Category Archives: History

Mirjam Pressler

Deutsche Welle: Schriftstellerin und Übersetzerin Mirjam Pressler ist tot. “Als Übersetzerin war sie international bekannt. Am berühmtesten: ihre deutsche Fassung vom “Tagebuch der Anne Frank”. Nach langer Krankheit ist die Jugendbuchautorin Mirjam Pressler mit 78 Jahren gestorben.”

Die Zeit: Schriftstellerin Mirjam Pressler ist tot. “Sie war eine der erfolgreichsten deutschen Kinder- und Jugendbuchautorinnen. Zudem übersetzte sie mehr als 300 Titel. Mirjam Pressler starb im Alter von 78 Jahren.”

Auch drei Jahre später noch ein aktuelles Thema

WDR Doku/Deutsche Welle et al: My Escape / Meine Flucht – Eine Doku, gefilmt von Flüchtlingen. 90minütige Dokumentation von 2016, jetzt auf YouTube veröffentlicht.

“Hunderttausende von Menschen fliehen nach Deutschland. Hinter ihnen liegen Bürgerkrieg und Verfolgung. Auf der Suche nach Sicherheit begeben sie sich auf eine lebensgefährliche Reise. Für viele dieser Flüchtlinge ist das Mobiltelefon ein unverzichtbares Mittel zur Organisation ihrer Flucht. Doch darüber hinaus ermöglicht es den Menschen, ihre riskante Route zu dokumentieren. Der Dokumentarfilm hat Fluchtgeschichten gesammelt und lässt die Flüchtlinge selbst sprechen. So entsteht ein eindrückliches Bild aus nächster Nähe, von Menschen, deren Verzweiflung sie nach Europa treibt – ungeachtet aller Gefahren.”

“The color is almost intact even though the tomb is almost 4,400 years old”

The Washington Post: Look inside a ‘one of a kind,’ 4,400-year-old tomb discovered in Egypt. “A newly discovered, well-preserved tomb in Egypt has been determined to be the final resting place of a royal priest[…] Photos and videos of the tomb, which is more than 4,000 years old, show its exceptional condition. Waziri said the find was “one of a kind in the last decades,” according to Reuters.”

On the Outskirts of our Solar System

NPR Science: Voyager 2 Bids Adieu To The Heliosphere, Entering Interstellar Space.

“Just a few months after celebrating its 41st birthday, the Voyager 2 probe has left its familiar environs and entered interstellar space — only the second human-made object in history to do so, after Voyager 1 did it in 2012.
The moment they were waiting for arrived early last month, when Voyager 2 left what’s known as the heliosphere — the vast bubble of plasma and particles generated by the sun and stirred in solar winds. This bubble ends at a boundary called the heliopause, where the sun’s magnetic field peters out and solar winds give way to interstellar space.
By one definition, that also means Voyager 2 — now more than 11 billion miles from the sun — has achieved another, much simpler-to-say feat: leaving the solar system.

It’s not the only definition, though. And the JPL itself marks the end of the solar system at the edge of the sun’s gravitational influence, on the outer boundaries of the Oort Cloud. By that measure, the lab explained, both Voyager probes “have not yet left the solar system, and won’t be leaving anytime soon.”

“It will take about 300 years for Voyager 2 to reach the inner edge of the Oort Cloud,” it said, “and possibly 30,000 years to fly beyond it.”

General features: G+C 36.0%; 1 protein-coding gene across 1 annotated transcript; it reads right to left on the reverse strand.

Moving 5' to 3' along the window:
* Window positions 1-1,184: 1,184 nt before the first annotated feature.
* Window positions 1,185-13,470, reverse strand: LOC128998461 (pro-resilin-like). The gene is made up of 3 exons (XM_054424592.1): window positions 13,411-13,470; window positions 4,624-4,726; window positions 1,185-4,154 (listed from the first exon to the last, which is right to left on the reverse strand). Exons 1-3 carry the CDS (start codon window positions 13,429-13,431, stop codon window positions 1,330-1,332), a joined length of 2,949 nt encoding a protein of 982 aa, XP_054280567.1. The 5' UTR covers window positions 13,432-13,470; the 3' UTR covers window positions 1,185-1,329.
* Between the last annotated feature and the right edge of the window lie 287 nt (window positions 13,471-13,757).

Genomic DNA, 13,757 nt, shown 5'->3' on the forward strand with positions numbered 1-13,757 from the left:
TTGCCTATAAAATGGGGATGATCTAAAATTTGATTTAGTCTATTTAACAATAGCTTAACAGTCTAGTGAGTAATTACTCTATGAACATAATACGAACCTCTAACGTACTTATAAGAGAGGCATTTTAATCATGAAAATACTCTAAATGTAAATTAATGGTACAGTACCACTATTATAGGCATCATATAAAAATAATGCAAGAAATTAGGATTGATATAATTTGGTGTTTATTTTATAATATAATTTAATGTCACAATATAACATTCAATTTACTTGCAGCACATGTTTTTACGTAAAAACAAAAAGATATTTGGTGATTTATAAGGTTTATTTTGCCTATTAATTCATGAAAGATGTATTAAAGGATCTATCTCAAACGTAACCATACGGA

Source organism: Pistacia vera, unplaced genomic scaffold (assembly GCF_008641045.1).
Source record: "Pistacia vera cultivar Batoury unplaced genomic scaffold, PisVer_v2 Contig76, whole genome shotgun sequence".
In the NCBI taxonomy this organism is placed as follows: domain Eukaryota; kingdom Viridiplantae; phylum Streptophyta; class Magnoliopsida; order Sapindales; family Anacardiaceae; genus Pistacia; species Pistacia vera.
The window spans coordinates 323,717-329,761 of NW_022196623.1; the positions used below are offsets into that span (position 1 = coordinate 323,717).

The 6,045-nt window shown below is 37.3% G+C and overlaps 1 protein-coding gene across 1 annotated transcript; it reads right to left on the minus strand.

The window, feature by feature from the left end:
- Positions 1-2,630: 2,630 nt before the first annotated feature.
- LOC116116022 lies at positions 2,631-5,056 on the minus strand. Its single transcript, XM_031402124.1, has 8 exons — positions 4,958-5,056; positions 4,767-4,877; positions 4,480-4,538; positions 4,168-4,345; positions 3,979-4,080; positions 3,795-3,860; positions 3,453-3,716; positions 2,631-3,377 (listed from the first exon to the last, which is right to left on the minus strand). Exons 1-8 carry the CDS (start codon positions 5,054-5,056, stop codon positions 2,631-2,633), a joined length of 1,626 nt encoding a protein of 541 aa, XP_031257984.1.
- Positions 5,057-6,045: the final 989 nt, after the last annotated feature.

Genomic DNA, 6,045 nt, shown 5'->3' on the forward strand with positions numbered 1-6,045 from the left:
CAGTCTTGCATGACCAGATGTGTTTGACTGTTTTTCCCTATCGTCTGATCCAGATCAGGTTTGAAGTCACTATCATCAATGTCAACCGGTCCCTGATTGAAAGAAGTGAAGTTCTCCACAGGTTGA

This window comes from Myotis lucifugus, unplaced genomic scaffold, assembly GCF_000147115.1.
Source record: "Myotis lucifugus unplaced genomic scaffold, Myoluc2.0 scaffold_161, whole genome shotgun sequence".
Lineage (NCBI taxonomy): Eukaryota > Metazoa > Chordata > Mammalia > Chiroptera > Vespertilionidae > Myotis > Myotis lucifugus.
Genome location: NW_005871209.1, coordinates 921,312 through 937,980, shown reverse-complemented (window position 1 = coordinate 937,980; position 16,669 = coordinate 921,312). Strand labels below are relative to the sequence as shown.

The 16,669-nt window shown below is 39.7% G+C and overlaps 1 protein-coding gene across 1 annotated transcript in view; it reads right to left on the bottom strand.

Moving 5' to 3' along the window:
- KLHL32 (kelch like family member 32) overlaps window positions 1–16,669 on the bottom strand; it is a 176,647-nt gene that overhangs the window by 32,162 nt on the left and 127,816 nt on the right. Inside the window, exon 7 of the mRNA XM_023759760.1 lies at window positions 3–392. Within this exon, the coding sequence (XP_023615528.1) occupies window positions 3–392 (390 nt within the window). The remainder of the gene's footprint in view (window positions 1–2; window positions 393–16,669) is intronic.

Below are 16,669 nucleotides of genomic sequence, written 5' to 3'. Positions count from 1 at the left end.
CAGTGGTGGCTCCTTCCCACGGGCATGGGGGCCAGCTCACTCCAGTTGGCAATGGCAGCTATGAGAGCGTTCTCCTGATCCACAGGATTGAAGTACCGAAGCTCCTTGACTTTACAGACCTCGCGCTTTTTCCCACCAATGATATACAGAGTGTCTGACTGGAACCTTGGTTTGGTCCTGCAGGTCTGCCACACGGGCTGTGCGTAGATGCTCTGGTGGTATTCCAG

A picture-perfect Hebridean island

The Economist: Scottish islanders are buying out their lairds. “But remote settlements will need more than new owners to survive.”

“In June Ulva was bought by its residents, a result of sweeping land reform by the Scottish government. “For the first time, the people who live on the island will get to decide what happens to it,” declared Rebecca Munro, an islander.

When Ulva was put on the market last year, Mrs Munro and her family feared that a new landlord might terminate their tenancies. A brochure portrayed the island as a private playground, they said, listing the dates when tenants could be evicted. Community ownership, by contrast, suggests security and self-determination. But the fate of fragile and marginal places depends on more than land changing hands.

Who owns what, and why, has a particular emotional pull in Scotland. Half the country’s private land is owned by fewer than 500 people. Nationalists view this as a legacy of English colonialism, which saw the appropriation of land that under the clan system had been mutually owned. The clearances of the 18th and 19th centuries, when rich landowners forcibly evicted poor tenants to make way for sheep farming, loom large in the cultural imagination.”

Huffington Post: Meet The Island Communities Fighting Back Against Wealthy, Absent Landlords. “These tiny Scottish communities are taking control of their own destinies.” (Includes a 10min video worth watching.)

“Eigg is one of the Scottish Small Isles, an archipelago of islands a few miles off the country’s west coast, and when Fyffe arrived, the population was at an all-time low of 39.

The island was owned by businessman and former Olympic bobsleigher Keith Schellenberg. Schellenberg had bought Eigg in 1975 for the equivalent of $360,000 (274,000 pounds), and despite some initial investment, things had progressively declined. In an interview with the West Highland Free Press in 1991, he enthused that under his ownership the island had kept its “slightly rundown … Hebridean feel.”

Fyffe and her neighbors saw it differently. “We were in extreme circumstances,” she says. “With no security of tenure, no one was investing; the community hall was falling apart; the only shop was in a corrugated shed with no water or electricity.”

Fed up and desperate for change, the community decided to do something about it. When Schellenberg’s divorce led to the island being put on the market, Eigg passed briefly to a German artist, before the newly formed Isle of Eigg Trust raised $1.97 million to buy it ― one-third from hundreds of small donations and two-thirds from a woman who has remained anonymous to this day. Last year, Eigg celebrated its 20th anniversary of community ownership.”

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